Whether you are looking to file for divorce or break off a non-marital relationship, things can get complicated and emotional when there are kids involved.
In Alabama, family courts will do their best to keep both parents as involved in their kid’s lives as possible, but the ultimate deciding factor is what is best for the child.
Before you begin the legal process, it is a good idea to have an idea of how a judge can divide custody and parental rights, and what factors they consider before issuing a child custody order.
In Alabama, Joint Custody is Preferred
As stated above, Alabama courts primarily prefer that both parents share the rights and responsibilities of raising their child and approach each custody situation with that in mind.
State policy encourages that children have frequent and meaningful contact with both parents, especially when the children are still younger.
As long as each parent shows that they are able to handle parental responsibilities, this is the preferred approach to a legal custody arrangement. Of course, one parent may be granted all custody rights under necessary circumstances.
Physical Custody v. Legal Custody
Parental rights are divided into two basic groups: the right to physical custody of the child, and legal custody.
With the first category, it is important to note that joint physical custody does not mean 50/50 possession. School and work schedules, holidays, and geographic distance often makes equal custody unfeasible, so one parent will receive primary physical custody.
Legal custody refers to the set of rights and responsibilities that come with parenthood such as educational, medical, religious, and moral decisions. If joint custody granted, each parent possesses equal rights in legal custody decisions.
Factors That Courts Consider When Making Custody Decisions
Physical possession is rarely (if ever) divided 50/50 by a family court in Alabama. Instead, the judge takes a number of factors into account to determine what schedule would be in the best interest of the child. These factors include:
- Gender and age of each child. Alabama is one of the few states that still considers gender an important consideration, most others no longer do this.
- The particular characteristics and needs of the child, including emotional, social, moral, material, and educational needs.
- Each parent’s capacity of and interest in providing for those needs.
- The home environment of each parent.
- Current living arrangements and whether a change would be unnecessarily disruptive to the child.
- The age, living stability, character, physical health, and mental health of each parent.
- The interpersonal relationship between each parent and each child.
- The child’s preference, if they are mature enough to express one.
This is by no means an exhaustive list. Contentious custody battles may require reports or recommendations from expert witnesses, such as social workers or child psychologists.
If one parent has a criminal record, a history of domestic violence, a history of drug or alcohol abuse, a court may be more inclined to severely limit one parent’s custody.
For example, they may award one parent sole physical custody and the other visitation rights. All of the relevant facts in the case are weighed holistically with the best interest of the child as the ultimate goal.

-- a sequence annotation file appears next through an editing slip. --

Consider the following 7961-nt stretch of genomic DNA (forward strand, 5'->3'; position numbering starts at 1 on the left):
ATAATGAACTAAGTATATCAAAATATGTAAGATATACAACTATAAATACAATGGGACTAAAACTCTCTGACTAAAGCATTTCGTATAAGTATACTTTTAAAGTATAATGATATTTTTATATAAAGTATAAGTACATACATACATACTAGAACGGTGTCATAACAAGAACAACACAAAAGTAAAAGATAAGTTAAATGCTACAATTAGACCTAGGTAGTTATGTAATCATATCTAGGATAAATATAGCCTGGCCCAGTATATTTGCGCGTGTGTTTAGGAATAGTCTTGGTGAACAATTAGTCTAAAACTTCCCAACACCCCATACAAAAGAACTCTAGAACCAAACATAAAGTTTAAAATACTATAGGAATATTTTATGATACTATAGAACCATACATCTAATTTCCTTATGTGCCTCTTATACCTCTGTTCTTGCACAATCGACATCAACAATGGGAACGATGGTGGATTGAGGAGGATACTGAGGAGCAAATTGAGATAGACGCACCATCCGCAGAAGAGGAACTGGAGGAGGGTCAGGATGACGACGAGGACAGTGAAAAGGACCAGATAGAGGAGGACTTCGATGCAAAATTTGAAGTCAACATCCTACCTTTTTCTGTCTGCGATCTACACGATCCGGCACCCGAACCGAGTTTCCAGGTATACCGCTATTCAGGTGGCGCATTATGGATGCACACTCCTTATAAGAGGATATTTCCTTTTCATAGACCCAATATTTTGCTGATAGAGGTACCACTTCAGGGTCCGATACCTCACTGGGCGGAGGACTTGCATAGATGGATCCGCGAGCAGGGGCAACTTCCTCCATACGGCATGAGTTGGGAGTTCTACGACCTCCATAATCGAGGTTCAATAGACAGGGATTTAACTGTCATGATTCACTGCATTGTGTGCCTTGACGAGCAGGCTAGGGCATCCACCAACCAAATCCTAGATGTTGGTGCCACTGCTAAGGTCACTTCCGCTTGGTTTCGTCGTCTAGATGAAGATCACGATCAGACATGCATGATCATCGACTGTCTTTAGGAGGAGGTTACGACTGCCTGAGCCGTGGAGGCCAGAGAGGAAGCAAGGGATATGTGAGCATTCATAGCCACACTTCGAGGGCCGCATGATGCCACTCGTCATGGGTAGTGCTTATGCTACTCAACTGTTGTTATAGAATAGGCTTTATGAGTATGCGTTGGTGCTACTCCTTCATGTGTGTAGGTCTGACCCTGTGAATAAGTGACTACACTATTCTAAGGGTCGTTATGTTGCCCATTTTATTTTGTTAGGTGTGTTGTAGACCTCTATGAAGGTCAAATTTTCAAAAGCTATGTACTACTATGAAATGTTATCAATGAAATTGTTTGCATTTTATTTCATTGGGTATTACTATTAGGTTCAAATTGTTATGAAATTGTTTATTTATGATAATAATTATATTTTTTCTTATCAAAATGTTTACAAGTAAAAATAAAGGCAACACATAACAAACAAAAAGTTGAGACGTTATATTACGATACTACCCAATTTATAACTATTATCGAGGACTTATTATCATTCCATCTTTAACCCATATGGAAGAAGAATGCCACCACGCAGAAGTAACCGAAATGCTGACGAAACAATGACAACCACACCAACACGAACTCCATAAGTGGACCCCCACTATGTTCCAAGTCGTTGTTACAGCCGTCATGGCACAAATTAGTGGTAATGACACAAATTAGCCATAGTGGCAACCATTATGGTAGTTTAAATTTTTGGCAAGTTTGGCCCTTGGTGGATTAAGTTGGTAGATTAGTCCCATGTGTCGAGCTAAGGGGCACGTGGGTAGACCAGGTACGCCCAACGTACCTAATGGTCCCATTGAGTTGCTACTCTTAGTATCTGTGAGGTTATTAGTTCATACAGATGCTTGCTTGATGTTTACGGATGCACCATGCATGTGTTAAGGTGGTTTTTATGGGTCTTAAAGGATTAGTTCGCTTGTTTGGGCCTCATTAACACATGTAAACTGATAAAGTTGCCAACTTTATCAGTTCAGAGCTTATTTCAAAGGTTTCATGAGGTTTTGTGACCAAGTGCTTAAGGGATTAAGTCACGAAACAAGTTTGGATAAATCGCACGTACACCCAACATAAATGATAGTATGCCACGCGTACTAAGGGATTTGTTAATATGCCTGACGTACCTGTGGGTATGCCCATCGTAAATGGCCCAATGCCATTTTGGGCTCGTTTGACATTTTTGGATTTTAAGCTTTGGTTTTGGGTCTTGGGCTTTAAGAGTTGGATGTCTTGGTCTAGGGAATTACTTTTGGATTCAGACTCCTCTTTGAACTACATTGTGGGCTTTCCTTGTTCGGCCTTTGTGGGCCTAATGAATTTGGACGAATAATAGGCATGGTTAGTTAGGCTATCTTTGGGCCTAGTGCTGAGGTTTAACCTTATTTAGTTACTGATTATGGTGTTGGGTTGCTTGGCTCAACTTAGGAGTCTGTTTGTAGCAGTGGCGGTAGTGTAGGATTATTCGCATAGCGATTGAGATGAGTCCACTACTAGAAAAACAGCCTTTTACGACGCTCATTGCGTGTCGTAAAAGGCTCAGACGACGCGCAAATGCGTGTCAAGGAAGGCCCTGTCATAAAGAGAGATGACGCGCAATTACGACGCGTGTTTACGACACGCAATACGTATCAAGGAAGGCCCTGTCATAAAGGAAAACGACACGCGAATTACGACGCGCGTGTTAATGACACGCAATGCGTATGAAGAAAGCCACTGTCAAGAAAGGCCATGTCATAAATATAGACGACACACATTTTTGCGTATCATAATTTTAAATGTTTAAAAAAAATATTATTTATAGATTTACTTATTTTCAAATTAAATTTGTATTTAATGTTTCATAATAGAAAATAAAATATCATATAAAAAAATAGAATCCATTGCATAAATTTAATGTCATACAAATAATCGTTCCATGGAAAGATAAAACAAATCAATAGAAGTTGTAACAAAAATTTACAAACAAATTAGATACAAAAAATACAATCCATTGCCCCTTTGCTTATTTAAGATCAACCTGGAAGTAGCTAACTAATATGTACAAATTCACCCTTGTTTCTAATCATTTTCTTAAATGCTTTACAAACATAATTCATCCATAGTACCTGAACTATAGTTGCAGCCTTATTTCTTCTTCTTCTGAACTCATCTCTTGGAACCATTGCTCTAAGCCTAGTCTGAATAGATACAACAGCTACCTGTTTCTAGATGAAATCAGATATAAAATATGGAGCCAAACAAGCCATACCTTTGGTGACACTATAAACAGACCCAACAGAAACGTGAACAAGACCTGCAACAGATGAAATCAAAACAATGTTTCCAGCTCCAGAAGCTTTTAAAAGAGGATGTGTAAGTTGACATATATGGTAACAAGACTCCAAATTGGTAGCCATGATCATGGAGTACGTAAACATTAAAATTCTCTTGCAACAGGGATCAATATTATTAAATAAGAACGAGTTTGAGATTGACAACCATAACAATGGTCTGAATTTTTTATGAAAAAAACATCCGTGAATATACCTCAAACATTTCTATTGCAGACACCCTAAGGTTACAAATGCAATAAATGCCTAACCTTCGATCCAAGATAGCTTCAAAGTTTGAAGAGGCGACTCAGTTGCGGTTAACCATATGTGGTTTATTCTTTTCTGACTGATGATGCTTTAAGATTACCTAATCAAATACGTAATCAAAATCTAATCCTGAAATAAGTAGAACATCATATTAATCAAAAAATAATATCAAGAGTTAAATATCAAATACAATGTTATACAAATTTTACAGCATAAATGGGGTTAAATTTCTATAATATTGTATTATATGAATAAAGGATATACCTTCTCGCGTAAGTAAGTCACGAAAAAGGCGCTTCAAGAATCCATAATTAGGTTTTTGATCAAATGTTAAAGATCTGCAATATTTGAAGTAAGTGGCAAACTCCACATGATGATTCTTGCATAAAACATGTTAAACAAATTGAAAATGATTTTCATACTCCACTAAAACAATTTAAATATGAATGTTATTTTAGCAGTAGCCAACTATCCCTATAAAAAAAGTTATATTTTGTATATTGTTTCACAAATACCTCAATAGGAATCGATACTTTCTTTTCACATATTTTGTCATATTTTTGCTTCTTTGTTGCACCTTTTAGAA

Can I Change a Custody Order?
Yes. Custody modification can happen, if there is a change in one or both parent’s circumstances.
Essentially, the parent looking to modify an order needs to be able to show a material change in circumstances regarding the child, and must also be able to show that modifying custody would promote the child’s best interests.
Custody Orders and Relocation
One of the most common modification situations is when the parents with primary physical custody wants to relocate. If the move is not geographically significant, this is usually not a problem as long as proper notice is given.
But if the relocation is more than 60 miles, the relocating parent must provide notice to the other at least 45 days ahead of time, with the non-relocating parent then having 30 days to file an objection with the court.
For those moving to Alabama, the state has adopted the Uniform Child Custody Jurisdiction and Enforcement Act (often shortened to UCCJEA).
It dictates that each state must honor and enforce child custody determinations made by courts in other states. For example, a valid custody order issued by a Texas court can be enforced by an Alabama family judge with no need to obtain an entirely new custody agreement.
Do I Need an Attorney When Facing a Child Custody Issue?
Child custody cases can be stressful and emotional legal matters that have an impact on families for years to come.
Seeking the services of an Alabama family law attorney is the best way to ensure that your rights are represented, whether you are looking to establish a custody agreement or modify a current custody order.
At Dagney Johnson Law Group, we are a small family firm that has represented Alabamians for over 40 years. Located in Birmingham, we want our clients to feel comfortable and cared for throughout the legal process.
The articles on this blog are for informative purposes only and are no substitute for legal advice or an attorney-client relationship. If you are seeking legal advice, please contact our law firm directly.